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Opinion

The overturning of Roe vs Wade: a dark time for rights?

Published on 27 June 2022

Image of Sohela Nazneen

Sohela Nazneen

Research Fellow

Image of Tessa Lewin

Tessa Lewin

Research Fellow

We live in illiberal times. The systematic attack on women’s rights, and human rights more broadly, is a global emergency. The overturning of Roe vs Wade – the 1973 US Supreme Court ruling that established access to abortion as a constitutional right – is the latest assault. Overturning the right to abortion will not mean less abortions, but less SAFE abortions, in particular for poor women.

Women protest in the US

Global backlash against rights

In terms of the rule of law, the overturning of Roe vs Wade will erode public trust in a much-respected institution crafted to protect the law and rights of citizens. The fact that since we knew this was coming after the  last month makes it no less shocking.

Many see the reversal of rights as a part of a global backlash driven by right-wing populist forces and their allies; one against women and LGBTQI+ people, based on the perceived gains of rights movements since the 1980s (as argued by Goetz in 2020 and Petchesky in 2005). Others claim that the idea of a backlash assumes progress that many have not yet seen. Whichever side of this debate you are on, there is no denying that the impact of this week’s Supreme Court decision will reverberate beyond US borders, and significantly strengthen anti-abortion actors elsewhere.

Countering the anti-abortion lobby

As feminists, access to abortion is regarded as a fundamental human right. Between 2015 and 2019, over 120 million unintended pregnancies occurred worldwide, 61 percent of these ended in abortion. Since 1994, abortion rights have been rolled back in Poland, Nicaragua, El Salvador; in many other countries where this right does not exist for women, abortions are accessed secretly, often unsafely. While the anti-abortion forces have lost in Ireland and Argentina – their energy at the global and national levels has not dissipated, despite growing public support for abortion rights in many countries. In the US about 85 percent of Americans view abortion should be legal in all or most circumstances.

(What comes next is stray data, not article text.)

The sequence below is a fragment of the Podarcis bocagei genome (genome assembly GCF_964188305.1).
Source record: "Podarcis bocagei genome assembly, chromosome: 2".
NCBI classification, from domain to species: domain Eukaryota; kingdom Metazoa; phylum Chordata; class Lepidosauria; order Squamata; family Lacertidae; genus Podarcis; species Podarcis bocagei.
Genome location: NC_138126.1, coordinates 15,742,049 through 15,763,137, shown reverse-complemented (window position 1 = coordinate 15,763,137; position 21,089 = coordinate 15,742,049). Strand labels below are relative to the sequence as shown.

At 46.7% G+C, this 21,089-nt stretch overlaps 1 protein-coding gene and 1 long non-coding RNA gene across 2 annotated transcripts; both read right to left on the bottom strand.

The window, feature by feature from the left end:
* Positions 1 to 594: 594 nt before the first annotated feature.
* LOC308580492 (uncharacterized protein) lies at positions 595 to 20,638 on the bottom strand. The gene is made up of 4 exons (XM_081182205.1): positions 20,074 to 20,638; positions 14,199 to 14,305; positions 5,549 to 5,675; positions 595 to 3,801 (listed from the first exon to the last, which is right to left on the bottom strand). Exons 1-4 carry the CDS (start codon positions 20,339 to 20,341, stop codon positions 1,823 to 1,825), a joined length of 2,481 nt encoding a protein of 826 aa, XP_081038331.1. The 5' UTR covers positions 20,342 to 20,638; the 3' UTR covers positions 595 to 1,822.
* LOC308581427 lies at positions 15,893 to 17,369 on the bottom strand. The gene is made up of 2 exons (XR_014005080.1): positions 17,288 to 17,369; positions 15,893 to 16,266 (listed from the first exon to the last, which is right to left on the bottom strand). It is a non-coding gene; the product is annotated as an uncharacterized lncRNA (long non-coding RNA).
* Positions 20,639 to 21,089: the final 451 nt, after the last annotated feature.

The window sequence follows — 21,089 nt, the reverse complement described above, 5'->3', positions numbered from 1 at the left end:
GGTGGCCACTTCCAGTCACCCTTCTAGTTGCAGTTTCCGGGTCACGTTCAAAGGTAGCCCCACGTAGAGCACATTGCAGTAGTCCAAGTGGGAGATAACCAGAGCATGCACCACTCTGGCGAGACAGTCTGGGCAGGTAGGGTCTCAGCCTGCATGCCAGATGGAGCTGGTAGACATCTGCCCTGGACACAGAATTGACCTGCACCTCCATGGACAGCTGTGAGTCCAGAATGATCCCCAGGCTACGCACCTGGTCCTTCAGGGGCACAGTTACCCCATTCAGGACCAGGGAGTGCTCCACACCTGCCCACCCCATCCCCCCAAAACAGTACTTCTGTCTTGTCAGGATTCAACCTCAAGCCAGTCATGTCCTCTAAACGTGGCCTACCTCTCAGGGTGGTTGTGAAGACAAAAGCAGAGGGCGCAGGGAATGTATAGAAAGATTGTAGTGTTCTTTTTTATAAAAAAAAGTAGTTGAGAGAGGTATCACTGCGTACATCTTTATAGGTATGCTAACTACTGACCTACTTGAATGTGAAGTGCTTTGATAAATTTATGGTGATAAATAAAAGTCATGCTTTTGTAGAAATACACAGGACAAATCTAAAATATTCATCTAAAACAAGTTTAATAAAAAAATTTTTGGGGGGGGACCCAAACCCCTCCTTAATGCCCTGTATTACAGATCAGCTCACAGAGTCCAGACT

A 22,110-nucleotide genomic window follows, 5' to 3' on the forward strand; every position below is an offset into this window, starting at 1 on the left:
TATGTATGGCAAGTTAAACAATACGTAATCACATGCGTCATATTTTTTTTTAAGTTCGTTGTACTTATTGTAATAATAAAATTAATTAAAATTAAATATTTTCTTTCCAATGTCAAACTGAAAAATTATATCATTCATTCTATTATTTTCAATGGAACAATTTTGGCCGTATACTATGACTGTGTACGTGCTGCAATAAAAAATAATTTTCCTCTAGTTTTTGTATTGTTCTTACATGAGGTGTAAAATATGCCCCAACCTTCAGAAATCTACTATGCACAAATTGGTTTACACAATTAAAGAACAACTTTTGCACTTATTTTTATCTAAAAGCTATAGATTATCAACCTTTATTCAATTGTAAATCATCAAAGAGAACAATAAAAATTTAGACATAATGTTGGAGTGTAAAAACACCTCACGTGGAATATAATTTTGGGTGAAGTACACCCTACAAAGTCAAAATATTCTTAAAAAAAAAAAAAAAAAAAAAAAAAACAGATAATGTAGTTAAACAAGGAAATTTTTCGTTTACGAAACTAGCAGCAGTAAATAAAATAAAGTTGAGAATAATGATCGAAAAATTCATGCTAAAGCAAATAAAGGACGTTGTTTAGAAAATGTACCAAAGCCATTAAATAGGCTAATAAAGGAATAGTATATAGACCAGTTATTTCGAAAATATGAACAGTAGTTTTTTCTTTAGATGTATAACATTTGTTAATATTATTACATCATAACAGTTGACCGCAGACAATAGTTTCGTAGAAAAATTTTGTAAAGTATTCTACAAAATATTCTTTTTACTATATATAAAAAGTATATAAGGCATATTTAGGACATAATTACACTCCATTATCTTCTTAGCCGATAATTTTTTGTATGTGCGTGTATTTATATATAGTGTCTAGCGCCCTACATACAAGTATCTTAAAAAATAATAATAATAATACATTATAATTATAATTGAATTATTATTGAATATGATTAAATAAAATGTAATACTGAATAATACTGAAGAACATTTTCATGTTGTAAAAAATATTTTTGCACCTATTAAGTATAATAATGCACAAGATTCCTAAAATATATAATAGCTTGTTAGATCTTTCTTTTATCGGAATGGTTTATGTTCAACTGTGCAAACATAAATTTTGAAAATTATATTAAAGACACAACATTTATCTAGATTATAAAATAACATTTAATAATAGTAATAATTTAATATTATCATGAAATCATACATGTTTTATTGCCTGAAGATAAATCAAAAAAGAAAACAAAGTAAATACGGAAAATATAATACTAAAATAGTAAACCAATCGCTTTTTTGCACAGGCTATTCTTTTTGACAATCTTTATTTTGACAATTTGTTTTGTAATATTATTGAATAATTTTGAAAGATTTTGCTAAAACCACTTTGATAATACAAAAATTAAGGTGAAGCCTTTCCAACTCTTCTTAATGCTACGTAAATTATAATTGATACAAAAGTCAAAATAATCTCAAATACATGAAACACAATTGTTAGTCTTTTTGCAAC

The anti-abortion lobby in the US and around the world is a diverse set of individuals and groups. They have strong transnational links that have long infiltrated the international arenas and institutions where ‘global norms’ and human rights are debated. Before Roe vs Wade was challenged in the US Supreme Court, the US Government (under Presidents Ronald Reagan, George Bush and Donald Trump), used the ‘global gag rule’ to restrict funds to organisations working on sexual and reproductive health if they provided any information on abortion services or advocated for abortion law reform. This rule has had a significant impact on women’s and girls’ access to reproductive services around the world.

What does the overturning of Roe vs Wade mean for other hard-won rights in the US? For contraception? For same sex marriage? People are fearful that these too will be reversed.

Our rights need to be fought for

In development studies, we tend to see history as a linear, progressing towards greater well-being, and more rights for more people. Since the nineteen fifties, this idea has been tied up with notions modernisation and an ‘extractivist’ model of development. As a result, it has been significantly compromised by both of what constitutes progress and of its presumed linearity. Rights are not won forever; their maintenance requires vigilance and on-going struggle, or they are at the risk of reversal. We cannot assume that many of the rights enshrined in international laws are universally regarded as either valid or intrinsic.

We must mobilise urgently, with renewed commitment, and in preparation for an on-going struggle to counter backlash and to defend our hard-earned rights.

This blog was first published on the Countering Backlash website.

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